Sensors untapped: What wearables will measure in the future

From emotions to sweat, here's what you'll be able to monitor next
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Accelerometers, gyroscopes, altimeters and optical heart rate monitors. If you own a fitness tracker or a smartwatch and you pay attention to what's inside that makes everything tick, then these terms will be familiar to you.

These are the sensors that allow wearables to do things like record movement, count how many flights of stairs you've climbed or tell you how hard you've worked in your gym class.

Essential reading: The origins of the fitness trackers

But this is just the start. Researchers and companies are already looking at new sensors that could be packed into wearables, tapping into even more biometrics giving us a deeper look into our body's physiological state.

That's right. You'll soon be able to measure body fat without stepping on a smart scale or monitor your core body temperature while you're out and about.

Here's a taste of the kind of cutting-edge sensors we can look forward to.

Sweating it out

Sensors untapped: What wearables will measure in the future

When you work out, you sweat and that's a visible sign that you've not just been sitting at your desk scrawling the internet. A team of researchers from the University of California Berkeley and Stanford have developed a wearable sensor that is able to analyse sweat and turn it into useful data.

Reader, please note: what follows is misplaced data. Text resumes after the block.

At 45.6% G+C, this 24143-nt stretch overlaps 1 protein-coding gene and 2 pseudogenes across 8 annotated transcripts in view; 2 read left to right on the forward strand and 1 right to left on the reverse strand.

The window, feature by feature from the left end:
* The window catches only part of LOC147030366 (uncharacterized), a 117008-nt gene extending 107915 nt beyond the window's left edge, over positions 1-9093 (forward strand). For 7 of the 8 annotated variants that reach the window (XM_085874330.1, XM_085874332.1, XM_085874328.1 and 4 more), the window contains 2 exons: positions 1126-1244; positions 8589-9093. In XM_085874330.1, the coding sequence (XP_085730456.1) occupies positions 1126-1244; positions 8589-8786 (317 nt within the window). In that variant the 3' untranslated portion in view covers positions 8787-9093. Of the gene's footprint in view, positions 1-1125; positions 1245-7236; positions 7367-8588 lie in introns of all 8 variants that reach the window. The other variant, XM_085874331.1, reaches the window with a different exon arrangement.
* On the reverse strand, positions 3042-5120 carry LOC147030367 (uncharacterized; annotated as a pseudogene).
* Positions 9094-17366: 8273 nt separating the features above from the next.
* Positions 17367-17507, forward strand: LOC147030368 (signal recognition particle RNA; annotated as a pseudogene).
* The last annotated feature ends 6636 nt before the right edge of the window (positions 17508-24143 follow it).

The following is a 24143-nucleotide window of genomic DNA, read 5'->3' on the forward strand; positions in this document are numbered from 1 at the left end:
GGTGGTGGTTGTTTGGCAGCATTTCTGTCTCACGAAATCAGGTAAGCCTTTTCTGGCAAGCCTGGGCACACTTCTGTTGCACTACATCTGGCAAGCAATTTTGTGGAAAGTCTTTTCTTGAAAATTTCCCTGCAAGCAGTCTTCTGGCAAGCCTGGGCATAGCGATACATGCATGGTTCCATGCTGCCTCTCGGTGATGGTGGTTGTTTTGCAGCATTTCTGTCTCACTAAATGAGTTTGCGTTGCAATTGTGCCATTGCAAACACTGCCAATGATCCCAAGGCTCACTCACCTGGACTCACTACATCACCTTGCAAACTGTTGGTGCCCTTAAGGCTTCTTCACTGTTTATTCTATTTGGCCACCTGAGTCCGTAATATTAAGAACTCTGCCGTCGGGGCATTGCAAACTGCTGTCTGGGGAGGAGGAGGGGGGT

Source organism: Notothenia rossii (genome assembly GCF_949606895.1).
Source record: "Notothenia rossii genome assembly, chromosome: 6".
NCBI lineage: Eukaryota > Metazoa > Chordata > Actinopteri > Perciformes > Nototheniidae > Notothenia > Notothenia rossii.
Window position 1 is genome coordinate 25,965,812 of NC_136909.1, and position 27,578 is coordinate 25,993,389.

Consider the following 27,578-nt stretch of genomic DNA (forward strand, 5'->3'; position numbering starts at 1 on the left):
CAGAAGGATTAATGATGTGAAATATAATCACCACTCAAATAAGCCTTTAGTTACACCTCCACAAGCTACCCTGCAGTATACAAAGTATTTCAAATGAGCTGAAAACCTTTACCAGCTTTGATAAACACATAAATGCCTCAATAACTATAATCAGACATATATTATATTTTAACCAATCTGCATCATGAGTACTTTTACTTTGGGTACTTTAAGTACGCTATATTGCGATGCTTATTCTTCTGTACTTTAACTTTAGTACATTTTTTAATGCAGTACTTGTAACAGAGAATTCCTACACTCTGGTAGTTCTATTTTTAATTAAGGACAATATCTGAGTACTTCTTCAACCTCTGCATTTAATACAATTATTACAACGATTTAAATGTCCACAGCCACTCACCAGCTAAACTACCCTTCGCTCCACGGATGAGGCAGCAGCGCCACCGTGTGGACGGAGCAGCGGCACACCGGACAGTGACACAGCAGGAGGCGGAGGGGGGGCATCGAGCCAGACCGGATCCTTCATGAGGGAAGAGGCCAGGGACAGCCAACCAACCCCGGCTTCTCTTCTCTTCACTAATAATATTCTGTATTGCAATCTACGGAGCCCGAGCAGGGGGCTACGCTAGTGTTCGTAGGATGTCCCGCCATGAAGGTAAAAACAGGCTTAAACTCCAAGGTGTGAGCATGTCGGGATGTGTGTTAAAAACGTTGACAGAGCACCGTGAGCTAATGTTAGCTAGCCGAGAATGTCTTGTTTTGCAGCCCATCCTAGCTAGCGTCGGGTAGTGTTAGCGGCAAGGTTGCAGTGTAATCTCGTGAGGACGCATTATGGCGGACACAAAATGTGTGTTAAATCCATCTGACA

The perspiration analysis system is currently a flexible wearable prototype that can be worn around the wrist or inside a headband. It can then generate electric signals that measure and detect skin temperature, glucose, lactate, sodium and potassium.

So what exactly are the benefits? The sweat-detecting sensor could be a good fit for patients and athletes to send out real time alerts about fatigue, dehydration, overheating and can be used to diagnose diseases. It could even detect drug use and the research team are already looking at how measuring sweat could even help detect symptoms related to stress.

Smell my breath

Sensors untapped: What wearables will measure in the future

Now this is one Fitbit and Jawbone probably haven't thought about. The folks at Levl have spent the past five years developing a fitness tracker that features a breath sensor. The nano sensor is capable of detecting acetone, a byproduct of the human metabolism which is released when you breathe.

The benefits are that the tracker, which will launch as a prototype version later this year, can tell when your body is burning fat or energy.

So the sensor can analyse the concentration of acetone and translate that to fat burn, which can then be viewed in real time via the companion app. While a set of scales is perfectly acceptable way to weigh yourself, Levl believes this is a more reliable way of detecting fat burn in real time.

Warming up on the inside

Sensors untapped: What wearables will measure in the future

We're talking about ingestibles here. These are the sensors packed into wearables that can monitor vitals from the inside. One of the earliest examples is BodyCap, a smart pill that packs in a body temperature sensor.